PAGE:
The state Legislature wants school districts to spend less money on printed textbooks and more on electronic versions, with the goal of at least a 50-50 ratio by 2015.
But a Land O' Lakes High teacher says the shift might be happening a little too fast.
"This electronic thing is too much too soon for too many students," Robert Marsh, a history teacher, told the Pasco County School Board last week.
The school district adopted new social studies textbooks this year, but in a break from past practices, teachers were provided just one set of books, which were to be kept in the classroom.
Students, instead of having a textbook to take home, were to tap into an online version.
That's not worked out too well, Marsh said.
Parents complain of problems logging on to the online textbooks, he said, and some students simply don't own a computer.
"They don't have access to this stuff," Marsh said.
That wasn't the first time Marsh addressed the board members about the looming textbook problem at the high school. He appeared at a meeting in July to warn that students with limited access to technology "are going to end up with a problem."
Extra textbooks are supposed to be available for students who don't have Internet access, but Marsh said some teachers are waiting for delivery of textbooks four weeks into the year. He labeled the situation a "fiasco."
"Students can't wait," Marsh told the board.
District officials say the move toward digital textbooks partly was to save money.
As it planned to purchase instructional materials for the 2012-13 academic year, the district determined there was a gap between the needs and the state funding available to purchase materials, said district spokeswoman Summer Robertson.
Electronic versions of textbooks are less expensive than printed copies.
Another factor came into play, too. The state Legislature has mandated that by 2015 every school district in Florida must spend at least 50 percent of its instructional-materials funding on electronic resources.
Pasco officials said in July that the lack of dollars, mixed with the looming mandate, "forced us to begin thinking about options that would allow us to secure a high-quality product that meets new statutory requirements in the most cost-effective manner."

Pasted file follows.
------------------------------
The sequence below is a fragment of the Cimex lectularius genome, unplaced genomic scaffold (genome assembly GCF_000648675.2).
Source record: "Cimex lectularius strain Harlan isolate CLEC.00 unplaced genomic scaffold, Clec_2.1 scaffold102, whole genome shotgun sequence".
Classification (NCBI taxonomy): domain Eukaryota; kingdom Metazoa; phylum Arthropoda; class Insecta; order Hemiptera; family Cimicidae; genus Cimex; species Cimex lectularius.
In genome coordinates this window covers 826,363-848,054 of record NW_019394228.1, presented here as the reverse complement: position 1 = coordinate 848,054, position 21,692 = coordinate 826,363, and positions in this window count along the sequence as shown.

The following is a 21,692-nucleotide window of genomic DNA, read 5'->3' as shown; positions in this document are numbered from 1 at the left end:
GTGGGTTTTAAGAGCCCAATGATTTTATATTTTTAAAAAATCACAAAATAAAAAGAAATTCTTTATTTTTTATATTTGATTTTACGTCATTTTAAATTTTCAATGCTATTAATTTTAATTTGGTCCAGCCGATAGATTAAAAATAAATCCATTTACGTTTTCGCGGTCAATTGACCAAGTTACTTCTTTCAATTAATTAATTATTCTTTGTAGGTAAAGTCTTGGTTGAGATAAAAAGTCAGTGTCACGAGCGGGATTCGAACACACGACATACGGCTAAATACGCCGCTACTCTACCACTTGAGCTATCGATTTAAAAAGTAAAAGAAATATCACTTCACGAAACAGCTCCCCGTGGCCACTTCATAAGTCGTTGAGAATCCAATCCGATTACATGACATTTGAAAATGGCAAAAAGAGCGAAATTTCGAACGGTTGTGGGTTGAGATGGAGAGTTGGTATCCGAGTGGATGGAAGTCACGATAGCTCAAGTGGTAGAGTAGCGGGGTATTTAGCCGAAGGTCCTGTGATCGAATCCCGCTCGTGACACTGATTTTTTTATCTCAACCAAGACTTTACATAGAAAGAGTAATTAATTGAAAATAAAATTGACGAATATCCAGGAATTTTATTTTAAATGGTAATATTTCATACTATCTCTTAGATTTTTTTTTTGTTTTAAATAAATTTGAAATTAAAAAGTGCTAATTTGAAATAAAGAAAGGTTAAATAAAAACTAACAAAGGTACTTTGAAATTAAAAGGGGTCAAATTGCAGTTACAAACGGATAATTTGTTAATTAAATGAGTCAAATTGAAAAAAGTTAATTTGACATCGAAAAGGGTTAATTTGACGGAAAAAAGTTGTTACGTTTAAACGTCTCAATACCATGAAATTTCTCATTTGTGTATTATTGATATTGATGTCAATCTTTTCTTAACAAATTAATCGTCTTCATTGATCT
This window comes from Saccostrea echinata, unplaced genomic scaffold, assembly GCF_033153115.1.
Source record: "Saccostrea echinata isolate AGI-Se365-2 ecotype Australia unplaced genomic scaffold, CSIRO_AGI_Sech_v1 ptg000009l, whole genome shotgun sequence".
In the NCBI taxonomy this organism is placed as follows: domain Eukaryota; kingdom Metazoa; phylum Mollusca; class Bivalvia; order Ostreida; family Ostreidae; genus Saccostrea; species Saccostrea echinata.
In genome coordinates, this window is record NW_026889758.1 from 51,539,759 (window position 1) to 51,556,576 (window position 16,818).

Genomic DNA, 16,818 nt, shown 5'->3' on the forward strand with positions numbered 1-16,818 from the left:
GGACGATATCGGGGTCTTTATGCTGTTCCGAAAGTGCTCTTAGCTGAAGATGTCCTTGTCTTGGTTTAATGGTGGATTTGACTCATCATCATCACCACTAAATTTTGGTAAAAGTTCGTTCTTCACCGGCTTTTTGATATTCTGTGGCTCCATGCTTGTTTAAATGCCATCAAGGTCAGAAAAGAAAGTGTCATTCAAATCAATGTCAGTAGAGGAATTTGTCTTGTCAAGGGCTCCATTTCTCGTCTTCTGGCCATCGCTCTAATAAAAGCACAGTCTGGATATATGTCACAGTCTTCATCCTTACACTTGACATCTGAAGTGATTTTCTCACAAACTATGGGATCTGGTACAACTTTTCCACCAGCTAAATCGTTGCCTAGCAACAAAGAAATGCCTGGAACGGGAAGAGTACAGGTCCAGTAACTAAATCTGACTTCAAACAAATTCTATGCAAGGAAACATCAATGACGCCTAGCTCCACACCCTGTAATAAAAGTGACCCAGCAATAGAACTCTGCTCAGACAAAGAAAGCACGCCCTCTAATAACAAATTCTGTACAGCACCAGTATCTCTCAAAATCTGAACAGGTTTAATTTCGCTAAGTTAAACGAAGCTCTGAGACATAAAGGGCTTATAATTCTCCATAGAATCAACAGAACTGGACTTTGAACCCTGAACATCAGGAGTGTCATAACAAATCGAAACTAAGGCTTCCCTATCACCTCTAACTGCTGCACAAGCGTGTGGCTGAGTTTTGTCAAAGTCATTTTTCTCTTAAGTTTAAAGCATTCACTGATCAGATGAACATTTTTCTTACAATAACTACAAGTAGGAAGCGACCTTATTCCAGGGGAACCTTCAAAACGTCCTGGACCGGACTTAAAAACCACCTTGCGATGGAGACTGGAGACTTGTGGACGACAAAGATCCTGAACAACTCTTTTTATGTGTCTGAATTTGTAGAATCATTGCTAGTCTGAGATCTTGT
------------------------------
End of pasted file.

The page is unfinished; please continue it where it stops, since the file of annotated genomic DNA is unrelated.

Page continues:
A committee reviewed options and came up with a hybrid solution that combined an in-class set of textbooks with student access to online content at home.
Online textbooks can be problematic even for families with a computer, Kenny Blankenship said.
Blankenship is a vice president of United School Employees of Pasco and a teacher, but he's also the father of two teenagers. He said his household has one computer shared by four people.
"I want each of my children to have a textbook in their hands," he said.
Online resources "were always meant to supplement the textbooks, not replace them," Blankenship said.
"We are cheating (students) out of a free and appropriate education," he said.
The move toward greater dependence on online educational materials shows no sign of abating.
Just this week, a newly created state Digital Instructional Materials Work Group held its first meeting in Orlando.
The nine-member group's task is to develop an implementation plan to help school districts meet the 2015 goal that the Legislature has set for them.
That implementation plan is to include options for providing access for students, providing content by subject area, providing training and professional development for teachers and identifying funding sources.
"As technology continues to advance, it is essential that our schools are ready to integrate digital instructional materials into the curriculum," public schools Deputy Chancellor Mary Jane Tappen said in a written statement.
"This is an important priority for our state and the taskforce will help guide the transition so educators and students are prepared to master subject area content in new ways."